First, it is trying to address the legacy issue the defence industry faces, monopolistic defence public sector units (DPSU). Services (Army, Navy & Air) have long suffered inordinate delays, corruption, and misplaced engineering and R&D focus.  In the last few years, the DPSU have been flushed with so many orders that one of the PSU head jokingly said they could completely lay off their marketing team for next decade.   Defence ministry recognizes the need to bring in dedicated partners to de-risk delays in production of imported systems and subsystems. Under DPP-2016, defence ministry can seek private or DPSU units compete for weapon system design and development. Defence Ministry can select two “development agencies (DA)”, will subsidize 90% of the agencies weapons development cost and assure the DA of major share of the production order.  Pursuing this strategy is not going to create large defence innovation engines, but contractors like Raytheon or Northrop Grumman to ensure production schedules are met.  DA is not a silver bullet to drive innovation or “Startup India” program of Prime Minister, but a well thought out and practical policy to create private facilities.  DA’s may work on technologies, systems and subsystems from abroad, bring in system integration efficiencies. The game plan is to excite local players like Tata, Reliance, Mahindra’s to partner, build large facilities and develop local system integration capabilities. In medium run, this policy may have a spill over effect on Aerospace and Cryogenic Industry’s manufacturing requirement and allied services. The new policy envisages more industry involvement right from feasibility stage for major weapon buys and service requirements. This should eliminate the frictions that arise in design-delivery cycle as requirement gathering, standards and integration are detailed and purposeful.  We will see better design coordination in large complex projects like IFCOS and others. Hopefully, we will not see the lack of ownership and creep in multi-agency defence projects.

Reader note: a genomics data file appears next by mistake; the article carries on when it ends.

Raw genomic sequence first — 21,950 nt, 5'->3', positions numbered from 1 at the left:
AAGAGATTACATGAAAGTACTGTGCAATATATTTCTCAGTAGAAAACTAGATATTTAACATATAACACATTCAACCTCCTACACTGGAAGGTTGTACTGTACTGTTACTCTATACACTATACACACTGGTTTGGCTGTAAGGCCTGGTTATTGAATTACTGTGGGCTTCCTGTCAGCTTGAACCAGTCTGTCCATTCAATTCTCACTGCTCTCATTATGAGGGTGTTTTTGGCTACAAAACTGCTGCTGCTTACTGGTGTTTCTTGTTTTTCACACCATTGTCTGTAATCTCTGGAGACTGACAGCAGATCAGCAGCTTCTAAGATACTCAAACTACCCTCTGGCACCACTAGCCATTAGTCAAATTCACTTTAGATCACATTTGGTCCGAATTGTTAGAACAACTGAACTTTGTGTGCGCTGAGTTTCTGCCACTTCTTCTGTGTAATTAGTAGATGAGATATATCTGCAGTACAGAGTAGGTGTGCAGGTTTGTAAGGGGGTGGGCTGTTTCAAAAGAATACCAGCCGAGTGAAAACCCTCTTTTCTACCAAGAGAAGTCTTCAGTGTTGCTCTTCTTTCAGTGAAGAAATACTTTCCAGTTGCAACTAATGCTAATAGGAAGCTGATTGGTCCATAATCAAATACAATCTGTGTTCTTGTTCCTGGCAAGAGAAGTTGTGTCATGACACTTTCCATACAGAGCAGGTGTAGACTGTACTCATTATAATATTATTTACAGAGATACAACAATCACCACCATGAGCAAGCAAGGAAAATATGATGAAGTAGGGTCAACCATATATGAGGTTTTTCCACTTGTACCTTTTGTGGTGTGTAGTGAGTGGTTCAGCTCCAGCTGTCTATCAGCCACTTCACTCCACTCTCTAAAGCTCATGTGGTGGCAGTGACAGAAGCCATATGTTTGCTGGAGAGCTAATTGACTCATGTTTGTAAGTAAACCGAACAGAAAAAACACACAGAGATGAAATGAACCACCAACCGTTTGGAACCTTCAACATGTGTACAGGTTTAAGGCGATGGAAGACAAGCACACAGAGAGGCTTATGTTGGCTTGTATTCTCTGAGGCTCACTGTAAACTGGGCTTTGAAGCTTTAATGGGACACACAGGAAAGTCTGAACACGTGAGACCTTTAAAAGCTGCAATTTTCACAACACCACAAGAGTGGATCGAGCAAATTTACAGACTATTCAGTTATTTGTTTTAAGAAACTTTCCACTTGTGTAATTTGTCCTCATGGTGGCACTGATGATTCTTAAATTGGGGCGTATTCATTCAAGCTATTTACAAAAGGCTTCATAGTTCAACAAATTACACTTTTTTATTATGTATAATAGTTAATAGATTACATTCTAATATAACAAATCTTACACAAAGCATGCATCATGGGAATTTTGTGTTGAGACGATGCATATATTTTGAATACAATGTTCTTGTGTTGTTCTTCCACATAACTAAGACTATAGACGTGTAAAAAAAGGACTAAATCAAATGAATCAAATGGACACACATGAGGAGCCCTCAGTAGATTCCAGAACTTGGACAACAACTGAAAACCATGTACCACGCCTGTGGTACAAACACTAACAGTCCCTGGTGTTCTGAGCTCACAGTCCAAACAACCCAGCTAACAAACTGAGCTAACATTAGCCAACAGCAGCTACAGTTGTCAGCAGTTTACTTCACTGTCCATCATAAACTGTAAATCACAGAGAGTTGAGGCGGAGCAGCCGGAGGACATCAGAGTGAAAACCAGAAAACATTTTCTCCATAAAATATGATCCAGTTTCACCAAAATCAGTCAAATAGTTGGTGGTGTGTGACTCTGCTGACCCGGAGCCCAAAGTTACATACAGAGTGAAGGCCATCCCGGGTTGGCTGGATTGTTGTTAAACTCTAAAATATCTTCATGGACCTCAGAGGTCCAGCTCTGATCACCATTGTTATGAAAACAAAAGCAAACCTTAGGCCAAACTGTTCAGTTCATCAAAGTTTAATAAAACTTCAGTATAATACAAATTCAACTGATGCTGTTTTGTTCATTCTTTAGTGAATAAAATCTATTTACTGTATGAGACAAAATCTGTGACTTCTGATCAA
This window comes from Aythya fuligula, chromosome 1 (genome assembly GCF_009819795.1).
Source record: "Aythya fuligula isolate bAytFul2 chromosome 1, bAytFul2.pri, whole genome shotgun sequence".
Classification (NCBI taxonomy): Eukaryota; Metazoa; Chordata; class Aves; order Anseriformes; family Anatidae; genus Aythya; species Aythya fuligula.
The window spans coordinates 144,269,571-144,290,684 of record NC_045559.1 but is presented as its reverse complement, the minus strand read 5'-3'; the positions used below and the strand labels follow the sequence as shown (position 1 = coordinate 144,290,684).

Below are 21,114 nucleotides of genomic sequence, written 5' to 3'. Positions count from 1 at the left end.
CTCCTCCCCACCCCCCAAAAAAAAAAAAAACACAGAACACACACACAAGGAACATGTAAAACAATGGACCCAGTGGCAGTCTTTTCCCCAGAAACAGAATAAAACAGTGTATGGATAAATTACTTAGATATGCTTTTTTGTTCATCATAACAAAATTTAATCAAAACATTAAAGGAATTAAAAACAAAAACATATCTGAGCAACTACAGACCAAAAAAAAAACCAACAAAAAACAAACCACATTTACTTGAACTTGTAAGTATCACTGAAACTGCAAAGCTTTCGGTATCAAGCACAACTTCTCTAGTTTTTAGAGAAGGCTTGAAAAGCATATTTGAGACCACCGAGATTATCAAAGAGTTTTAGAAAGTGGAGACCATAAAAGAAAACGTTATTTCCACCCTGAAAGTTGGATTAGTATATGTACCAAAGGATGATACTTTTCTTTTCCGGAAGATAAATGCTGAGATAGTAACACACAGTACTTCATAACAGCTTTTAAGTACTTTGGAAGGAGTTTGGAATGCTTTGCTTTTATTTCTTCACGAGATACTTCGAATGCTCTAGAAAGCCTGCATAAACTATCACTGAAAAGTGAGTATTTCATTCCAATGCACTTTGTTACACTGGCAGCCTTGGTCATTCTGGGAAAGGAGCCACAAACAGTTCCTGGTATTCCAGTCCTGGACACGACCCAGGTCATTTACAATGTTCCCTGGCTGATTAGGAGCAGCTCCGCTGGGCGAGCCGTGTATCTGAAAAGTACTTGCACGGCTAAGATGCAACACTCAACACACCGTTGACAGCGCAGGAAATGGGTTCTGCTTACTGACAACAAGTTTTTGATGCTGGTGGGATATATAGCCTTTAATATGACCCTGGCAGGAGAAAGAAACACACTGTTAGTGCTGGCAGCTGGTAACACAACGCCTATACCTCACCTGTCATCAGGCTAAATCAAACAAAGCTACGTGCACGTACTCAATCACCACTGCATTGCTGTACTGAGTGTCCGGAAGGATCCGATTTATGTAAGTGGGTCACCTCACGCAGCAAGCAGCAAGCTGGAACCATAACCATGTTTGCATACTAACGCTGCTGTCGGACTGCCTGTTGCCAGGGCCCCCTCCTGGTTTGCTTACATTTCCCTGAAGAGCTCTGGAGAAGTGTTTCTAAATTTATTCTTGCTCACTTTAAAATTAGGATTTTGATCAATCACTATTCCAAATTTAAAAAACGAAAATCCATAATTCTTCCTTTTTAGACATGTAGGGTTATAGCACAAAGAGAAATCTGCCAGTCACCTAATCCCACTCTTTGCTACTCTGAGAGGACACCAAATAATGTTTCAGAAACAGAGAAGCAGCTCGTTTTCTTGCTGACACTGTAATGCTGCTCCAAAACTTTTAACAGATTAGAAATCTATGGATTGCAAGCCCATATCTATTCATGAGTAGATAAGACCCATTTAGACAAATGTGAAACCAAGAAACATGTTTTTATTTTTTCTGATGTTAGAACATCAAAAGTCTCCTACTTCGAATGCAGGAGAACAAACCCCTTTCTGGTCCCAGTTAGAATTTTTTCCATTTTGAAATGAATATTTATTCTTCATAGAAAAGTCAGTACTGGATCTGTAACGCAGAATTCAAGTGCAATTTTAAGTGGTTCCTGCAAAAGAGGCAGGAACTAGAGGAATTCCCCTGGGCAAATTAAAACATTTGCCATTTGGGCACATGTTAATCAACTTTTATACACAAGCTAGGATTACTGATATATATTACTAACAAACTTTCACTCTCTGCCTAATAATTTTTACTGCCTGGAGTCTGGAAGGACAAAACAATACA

DPP-2016 has clearly failed how it would support innovation and MSME development. Traditionally innovation in defence industry has come from multi-party development involving government, large contractors and research institutes. In recent years, several disruptive technology innovations have emerged from rank outsiders as the demarcation between military and civilian applications is eroding.   SME play critical role in not only developing new technology, but also develop subsystem components where OEM support ceases or design appropriate digital replacements for analog components. Antiquated procurement procedures with norms such as minimum number of operative years, or capital adequacy norms and L1 pricing discourage SME’s. Defence programs can only be successful if the defence ministry shift away from tender based to need based procurement wherein the Services (Army, Navy and Air) and DRDO labs can procure novel technologies.  Most MSME operating in the sector are underinvested and need flow of cash to sustain. Defence ministry should consider support to private sector through targeted R&D incentives, access to low cost capital, priority lending and increased slab of CGSTME Scheme.  DPP-2016 is a definitive program to boost home grown defence industry and remains a work-in-programs. Hopefully when it is reviewed after six months the new DPP-2016 will address all concern areas and boost India’s defence industry growth.

Dr TR Madan Mohan is managing partner of Browne & Mohan. He is associated with several MSME defence companies advising them on scaling up, growth and global expansion.

Strengthen M&E to gain from efficiency and impact of Government projects

Across the world, governments are the major sponsors of multi-year multi-million projects. Most government projects, whether infrastructure like hospitals or roads or developmental like vaccination or HIV intervention program often do have well defined project development objectives (PDO) and well supported investments from lending agencies such as World Bank or Asian Development Bank.  Many of these projects expect to gain from improved processes and capacity building at various governmental units.  In several cases the lending organizations tie the loan component to specific areas of improvement termed tied loans. In cases where the institutional arrangements are satisfactory, lending organizations allow block grants that may be used at the discretion of the users and the government agencies. The assumption in block grants is that consumption units can prioritize their areas of improvement, plan and allocate funds in line with their prioritization.  Despite noble intentions, many lending organizations realize the funds are misused. In China World bank funds were diverted to speculative investments. Uganda and Zambia governments reported misuse of debt-relief funds to non-scheme areas. Scams in construction, animal welfare, healthcare and other schemes in India and the subcontinent are clear indication to the misuse of development loan funds.  Administrative reforms projects, including judiciary have seen large scale misuse of funds from Philippines, Russia, Sri Lanka, Ukraine and Greece.